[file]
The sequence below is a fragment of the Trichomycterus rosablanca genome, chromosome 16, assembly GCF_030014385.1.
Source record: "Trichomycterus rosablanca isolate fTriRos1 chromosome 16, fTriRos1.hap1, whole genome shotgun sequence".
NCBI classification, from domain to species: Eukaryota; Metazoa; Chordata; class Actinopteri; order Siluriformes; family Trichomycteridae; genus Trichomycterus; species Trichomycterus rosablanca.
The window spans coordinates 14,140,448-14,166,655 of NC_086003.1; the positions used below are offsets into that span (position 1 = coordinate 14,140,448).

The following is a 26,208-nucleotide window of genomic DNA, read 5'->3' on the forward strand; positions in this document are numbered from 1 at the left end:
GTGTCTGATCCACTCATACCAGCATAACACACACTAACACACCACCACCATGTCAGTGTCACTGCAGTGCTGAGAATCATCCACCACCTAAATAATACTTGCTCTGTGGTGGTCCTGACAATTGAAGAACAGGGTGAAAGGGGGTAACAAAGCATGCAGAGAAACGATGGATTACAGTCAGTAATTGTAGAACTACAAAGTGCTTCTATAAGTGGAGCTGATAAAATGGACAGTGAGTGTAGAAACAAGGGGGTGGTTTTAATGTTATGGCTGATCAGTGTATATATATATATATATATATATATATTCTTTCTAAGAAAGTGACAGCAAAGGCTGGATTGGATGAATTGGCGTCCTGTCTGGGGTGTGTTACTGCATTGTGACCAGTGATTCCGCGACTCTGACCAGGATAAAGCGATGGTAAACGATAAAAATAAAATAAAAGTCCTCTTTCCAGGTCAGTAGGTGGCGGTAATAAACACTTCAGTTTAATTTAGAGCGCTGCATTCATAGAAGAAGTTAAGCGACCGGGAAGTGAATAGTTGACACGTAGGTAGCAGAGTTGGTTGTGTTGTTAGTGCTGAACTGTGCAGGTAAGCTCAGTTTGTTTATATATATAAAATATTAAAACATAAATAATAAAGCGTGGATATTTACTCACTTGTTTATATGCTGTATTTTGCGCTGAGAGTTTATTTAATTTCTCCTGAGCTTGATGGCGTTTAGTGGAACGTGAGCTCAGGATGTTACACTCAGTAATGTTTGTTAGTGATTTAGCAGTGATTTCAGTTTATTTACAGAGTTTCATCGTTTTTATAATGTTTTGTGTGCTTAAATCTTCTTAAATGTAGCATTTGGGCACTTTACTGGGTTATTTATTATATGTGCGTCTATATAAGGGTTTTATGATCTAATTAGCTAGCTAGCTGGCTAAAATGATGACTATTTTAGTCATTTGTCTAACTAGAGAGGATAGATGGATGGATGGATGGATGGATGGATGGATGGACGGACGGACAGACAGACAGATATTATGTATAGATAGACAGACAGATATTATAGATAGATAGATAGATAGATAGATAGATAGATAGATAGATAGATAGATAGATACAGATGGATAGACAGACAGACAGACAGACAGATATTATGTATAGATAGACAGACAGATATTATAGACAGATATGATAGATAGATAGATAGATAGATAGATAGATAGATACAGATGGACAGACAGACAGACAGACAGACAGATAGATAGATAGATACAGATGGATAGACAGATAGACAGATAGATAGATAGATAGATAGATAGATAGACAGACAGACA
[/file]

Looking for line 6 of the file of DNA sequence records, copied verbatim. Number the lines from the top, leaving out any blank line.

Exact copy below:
GTGTCTGATCCACTCATACCAGCATAACACACACTAACACACCACCACCATGTCAGTGTCACTGCAGTGCTGAGAATCATCCACCACCTAAATAATACTTGCTCTGTGGTGGTCCTGACAATTGAAGAACAGGGTGAAAGGGGGTAACAAAGCATGCAGAGAAACGATGGATTACAGTCAGTAATTGTAGAACTACAAAGTGCTTCTATAAGTGGAGCTGATAAAATGGACAGTGAGTGTAGAAACAAGGGGGTGGTTTTAATGTTATGGCTGATCAGTGTATATATATATATATATATATATATATTCTTTCTAAGAAAGTGACAGCAAAGGCTGGATTGGATGAATTGGCGTCCTGTCTGGGGTGTGTTACTGCATTGTGACCAGTGATTCCGCGACTCTGACCAGGATAAAGCGATGGTAAACGATAAAAATAAAATAAAAGTCCTCTTTCCAGGTCAGTAGGTGGCGGTAATAAACACTTCAGTTTAATTTAGAGCGCTGCATTCATAGAAGAAGTTAAGCGACCGGGAAGTGAATAGTTGACACGTAGGTAGCAGAGTTGGTTGTGTTGTTAGTGCTGAACTGTGCAGGTAAGCTCAGTTTGTTTATATATATAAAATATTAAAACATAAATAATAAAGCGTGGATATTTACTCACTTGTTTATATGCTGTATTTTGCGCTGAGAGTTTATTTAATTTCTCCTGAGCTTGATGGCGTTTAGTGGAACGTGAGCTCAGGATGTTACACTCAGTAATGTTTGTTAGTGATTTAGCAGTGATTTCAGTTTATTTACAGAGTTTCATCGTTTTTATAATGTTTTGTGTGCTTAAATCTTCTTAAATGTAGCATTTGGGCACTTTACTGGGTTATTTATTATATGTGCGTCTATATAAGGGTTTTATGATCTAATTAGCTAGCTAGCTGGCTAAAATGATGACTATTTTAGTCATTTGTCTAACTAGAGAGGATAGATGGATGGATGGATGGATGGATGGATGGATGGACGGACGGACAGACAGACAGATATTATGTATAGATAGACAGACAGATATTATAGATAGATAGATAGATAGATAGATAGATAGATAGATAGATAGATAGATAGATACAGATGGATAGACAGACAGACAGACAGACAGATATTATGTATAGATAGACAGACAGATATTATAGACAGATATGATAGATAGATAGATAGATAGATAGATAGATAGATACAGATGGACAGACAGACAGACAGACAGACAGATAGATAGATAGATACAGATGGATAGACAGATAGACAGATAGATAGATAGATAGATAGATAGATAGACAGACAGACA